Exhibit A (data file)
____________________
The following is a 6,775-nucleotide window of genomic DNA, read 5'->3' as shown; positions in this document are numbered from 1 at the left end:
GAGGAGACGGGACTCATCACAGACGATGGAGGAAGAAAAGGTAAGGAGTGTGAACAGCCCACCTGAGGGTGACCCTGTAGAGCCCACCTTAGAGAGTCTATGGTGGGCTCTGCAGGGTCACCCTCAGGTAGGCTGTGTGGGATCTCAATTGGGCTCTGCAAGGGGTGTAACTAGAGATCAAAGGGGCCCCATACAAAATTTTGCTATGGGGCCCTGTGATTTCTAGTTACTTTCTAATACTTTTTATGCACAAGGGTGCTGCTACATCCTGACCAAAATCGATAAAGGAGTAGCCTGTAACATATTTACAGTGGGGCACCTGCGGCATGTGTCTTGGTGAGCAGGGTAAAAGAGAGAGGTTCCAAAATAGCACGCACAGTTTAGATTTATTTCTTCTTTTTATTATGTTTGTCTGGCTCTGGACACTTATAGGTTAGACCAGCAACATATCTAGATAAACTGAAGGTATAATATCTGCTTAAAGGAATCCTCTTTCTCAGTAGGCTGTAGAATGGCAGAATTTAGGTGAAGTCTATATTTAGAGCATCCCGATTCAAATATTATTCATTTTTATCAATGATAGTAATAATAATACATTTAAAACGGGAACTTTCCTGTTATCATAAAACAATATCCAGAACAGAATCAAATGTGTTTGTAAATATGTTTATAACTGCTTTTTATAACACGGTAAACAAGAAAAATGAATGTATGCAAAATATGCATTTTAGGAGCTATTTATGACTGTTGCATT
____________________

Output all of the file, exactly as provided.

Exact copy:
The following is a 6,775-nucleotide window of genomic DNA, read 5'->3' as shown; positions in this document are numbered from 1 at the left end:
GAGGAGACGGGACTCATCACAGACGATGGAGGAAGAAAAGGTAAGGAGTGTGAACAGCCCACCTGAGGGTGACCCTGTAGAGCCCACCTTAGAGAGTCTATGGTGGGCTCTGCAGGGTCACCCTCAGGTAGGCTGTGTGGGATCTCAATTGGGCTCTGCAAGGGGTGTAACTAGAGATCAAAGGGGCCCCATACAAAATTTTGCTATGGGGCCCTGTGATTTCTAGTTACTTTCTAATACTTTTTATGCACAAGGGTGCTGCTACATCCTGACCAAAATCGATAAAGGAGTAGCCTGTAACATATTTACAGTGGGGCACCTGCGGCATGTGTCTTGGTGAGCAGGGTAAAAGAGAGAGGTTCCAAAATAGCACGCACAGTTTAGATTTATTTCTTCTTTTTATTATGTTTGTCTGGCTCTGGACACTTATAGGTTAGACCAGCAACATATCTAGATAAACTGAAGGTATAATATCTGCTTAAAGGAATCCTCTTTCTCAGTAGGCTGTAGAATGGCAGAATTTAGGTGAAGTCTATATTTAGAGCATCCCGATTCAAATATTATTCATTTTTATCAATGATAGTAATAATAATACATTTAAAACGGGAACTTTCCTGTTATCATAAAACAATATCCAGAACAGAATCAAATGTGTTTGTAAATATGTTTATAACTGCTTTTTATAACACGGTAAACAAGAAAAATGAATGTATGCAAAATATGCATTTTAGGAGCTATTTATGACTGTTGCATT